Look around Peoria, you will see black folks unemployed, getting passed over for opportunities, not getting jobs because our hair doesn't look "just so"; being the first laid off from their jobs, yet you never hear about any of them suing for discrimination. I've said it before and I'll say it again... it's amazing to me how other folks seem to have no problem finding an attorney that will represent them in discrimination lawsuits. This statement is not to take anything away from Mrs. Lawler's suit, I'm just saying. Anyhow...
At Monday's BOE meeting Terry Knapp said:
Tenured teacher who was fired from District 150 files lawsuit
One of the tenured Peoria School District 150 teachers fired this spring because of an unsatisfactory evaluation has filed a discrimination lawsuit in federal court, claiming the district failed to consider her disabilities before she was dismissed.
Eymarde Lawler, then a special education teacher at Trewyn School's Day Treatment Program, says, according to the lawsuit, that her unsatisfactory evaluation stemmed from post-traumatic stress disorder and other disorders brought on after she witnessed two gunshot victims immediately after an attempted murder near Trewyn in August 2011 and after she was seriously injured by students.
A week after the shooting, she was assaulted by a student at Trewyn. Suffering from a concussion, she had to be taken from the school by ambulance. Her rotator cuff was injured after an assault by a student in February.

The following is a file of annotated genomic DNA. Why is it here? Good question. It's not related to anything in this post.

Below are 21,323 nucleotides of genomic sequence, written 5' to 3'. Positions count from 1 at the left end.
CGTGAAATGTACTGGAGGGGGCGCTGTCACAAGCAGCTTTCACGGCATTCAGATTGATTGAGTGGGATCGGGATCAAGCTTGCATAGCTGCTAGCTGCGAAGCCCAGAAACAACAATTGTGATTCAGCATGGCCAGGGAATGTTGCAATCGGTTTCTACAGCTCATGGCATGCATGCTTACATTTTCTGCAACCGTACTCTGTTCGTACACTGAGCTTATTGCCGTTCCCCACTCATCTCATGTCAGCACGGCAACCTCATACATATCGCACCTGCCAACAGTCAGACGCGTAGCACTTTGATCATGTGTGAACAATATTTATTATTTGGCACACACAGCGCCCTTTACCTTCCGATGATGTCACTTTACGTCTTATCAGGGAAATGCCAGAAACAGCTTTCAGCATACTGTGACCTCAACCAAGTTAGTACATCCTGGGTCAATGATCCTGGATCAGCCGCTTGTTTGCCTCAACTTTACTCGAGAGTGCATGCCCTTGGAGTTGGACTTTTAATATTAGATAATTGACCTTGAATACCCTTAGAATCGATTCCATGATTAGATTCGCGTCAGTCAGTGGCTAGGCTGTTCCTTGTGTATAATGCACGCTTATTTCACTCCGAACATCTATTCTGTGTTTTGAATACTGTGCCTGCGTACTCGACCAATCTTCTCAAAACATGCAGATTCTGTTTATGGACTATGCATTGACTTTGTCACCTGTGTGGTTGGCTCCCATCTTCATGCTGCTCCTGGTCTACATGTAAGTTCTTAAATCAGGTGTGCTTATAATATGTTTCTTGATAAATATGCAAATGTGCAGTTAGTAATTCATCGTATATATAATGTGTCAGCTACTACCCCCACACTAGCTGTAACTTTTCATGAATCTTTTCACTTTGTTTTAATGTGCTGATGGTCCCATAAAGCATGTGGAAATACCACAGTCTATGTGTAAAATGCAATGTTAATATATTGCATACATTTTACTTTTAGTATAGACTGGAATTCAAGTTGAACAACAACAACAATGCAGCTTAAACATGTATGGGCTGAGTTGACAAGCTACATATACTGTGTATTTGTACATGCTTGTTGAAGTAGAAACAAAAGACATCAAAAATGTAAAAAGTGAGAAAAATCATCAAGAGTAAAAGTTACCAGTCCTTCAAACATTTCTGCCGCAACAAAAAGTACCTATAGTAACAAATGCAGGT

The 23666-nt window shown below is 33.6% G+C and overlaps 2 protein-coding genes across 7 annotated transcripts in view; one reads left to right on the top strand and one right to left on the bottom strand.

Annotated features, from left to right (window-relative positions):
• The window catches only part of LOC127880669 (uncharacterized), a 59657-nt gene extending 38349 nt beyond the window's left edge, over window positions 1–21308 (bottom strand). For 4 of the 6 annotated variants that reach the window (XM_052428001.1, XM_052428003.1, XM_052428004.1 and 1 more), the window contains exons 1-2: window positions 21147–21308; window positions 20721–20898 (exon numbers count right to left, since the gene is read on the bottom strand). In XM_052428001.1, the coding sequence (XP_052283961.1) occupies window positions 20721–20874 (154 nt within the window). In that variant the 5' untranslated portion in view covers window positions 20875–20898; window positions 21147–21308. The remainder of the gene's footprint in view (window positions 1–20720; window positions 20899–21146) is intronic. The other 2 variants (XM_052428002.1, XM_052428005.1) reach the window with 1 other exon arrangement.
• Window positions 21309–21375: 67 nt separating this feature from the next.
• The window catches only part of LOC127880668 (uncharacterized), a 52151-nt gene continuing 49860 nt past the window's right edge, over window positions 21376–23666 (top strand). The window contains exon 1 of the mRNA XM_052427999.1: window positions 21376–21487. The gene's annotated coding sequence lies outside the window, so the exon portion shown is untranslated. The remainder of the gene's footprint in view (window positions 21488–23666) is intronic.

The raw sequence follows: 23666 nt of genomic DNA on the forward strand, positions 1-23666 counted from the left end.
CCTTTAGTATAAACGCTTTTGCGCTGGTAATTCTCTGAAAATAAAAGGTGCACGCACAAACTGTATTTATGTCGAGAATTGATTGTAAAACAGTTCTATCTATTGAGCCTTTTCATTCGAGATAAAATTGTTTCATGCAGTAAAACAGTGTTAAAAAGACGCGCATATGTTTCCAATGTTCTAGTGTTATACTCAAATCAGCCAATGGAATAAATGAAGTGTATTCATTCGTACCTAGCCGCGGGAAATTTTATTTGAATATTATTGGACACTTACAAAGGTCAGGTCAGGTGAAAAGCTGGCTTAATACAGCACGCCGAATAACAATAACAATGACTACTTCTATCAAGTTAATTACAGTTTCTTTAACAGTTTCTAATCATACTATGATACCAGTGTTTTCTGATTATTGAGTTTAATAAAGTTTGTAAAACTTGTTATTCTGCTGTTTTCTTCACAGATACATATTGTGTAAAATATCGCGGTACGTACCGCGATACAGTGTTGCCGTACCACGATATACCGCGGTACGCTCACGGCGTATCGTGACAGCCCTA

Lawler is one of 10 tenured teachers fired in the wake of new state regulations that allow school districts to bypass seniority rights in work force reductions. So far, she is the only one to file a lawsuit.
Lawler and her attorney, Richard Stegall, charge that the district ignored medical recommendations to transfer her to a classroom of students with less violence-prone disabilities, which forms the basis of the lawsuit.
The school district's failure to accommodate her disability resulted in her unsatisfactory evaluation, Steagall said. The lawsuit also alleges the district retaliated against Lawler for reporting her disability and requesting a transfer.
Lawler had been employed by District 150 for 10 years, gaining tenure after three, which gave her sufficient seniority to avoid the layoff, according to the suit. She had worked at Trewyn for one year.
Lawler, who earned $56,000 a year, is asking to be reinstated to her job as a tenured teacher with back pay, benefits and $1 million in compensatory damages.Source